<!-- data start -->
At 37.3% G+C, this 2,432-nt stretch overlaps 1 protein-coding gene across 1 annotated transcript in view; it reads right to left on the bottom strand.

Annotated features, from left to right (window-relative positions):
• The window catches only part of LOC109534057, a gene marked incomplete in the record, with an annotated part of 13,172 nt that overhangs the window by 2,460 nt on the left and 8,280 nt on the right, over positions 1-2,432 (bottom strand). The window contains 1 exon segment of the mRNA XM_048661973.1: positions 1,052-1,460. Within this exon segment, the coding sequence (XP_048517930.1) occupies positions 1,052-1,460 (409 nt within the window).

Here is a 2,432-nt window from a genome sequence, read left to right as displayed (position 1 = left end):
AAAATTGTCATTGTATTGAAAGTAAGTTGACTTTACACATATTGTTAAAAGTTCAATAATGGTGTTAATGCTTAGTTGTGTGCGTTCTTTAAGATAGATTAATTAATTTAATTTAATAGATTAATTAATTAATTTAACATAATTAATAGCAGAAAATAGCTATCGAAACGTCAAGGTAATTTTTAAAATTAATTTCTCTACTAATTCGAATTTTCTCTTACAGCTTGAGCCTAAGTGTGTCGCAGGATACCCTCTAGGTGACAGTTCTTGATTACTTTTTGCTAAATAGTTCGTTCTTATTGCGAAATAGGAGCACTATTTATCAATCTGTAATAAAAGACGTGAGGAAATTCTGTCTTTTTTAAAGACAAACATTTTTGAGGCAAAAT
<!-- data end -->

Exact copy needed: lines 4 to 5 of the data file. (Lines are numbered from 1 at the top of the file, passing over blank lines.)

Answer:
Here is a 2,432-nt window from a genome sequence, read left to right as displayed (position 1 = left end):
AAAATTGTCATTGTATTGAAAGTAAGTTGACTTTACACATATTGTTAAAAGTTCAATAATGGTGTTAATGCTTAGTTGTGTGCGTTCTTTAAGATAGATTAATTAATTTAATTTAATAGATTAATTAATTAATTTAACATAATTAATAGCAGAAAATAGCTATCGAAACGTCAAGGTAATTTTTAAAATTAATTTCTCTACTAATTCGAATTTTCTCTTACAGCTTGAGCCTAAGTGTGTCGCAGGATACCCTCTAGGTGACAGTTCTTGATTACTTTTTGCTAAATAGTTCGTTCTTATTGCGAAATAGGAGCACTATTTATCAATCTGTAATAAAAGACGTGAGGAAATTCTGTCTTTTTTAAAGACAAACATTTTTGAGGCAAAAT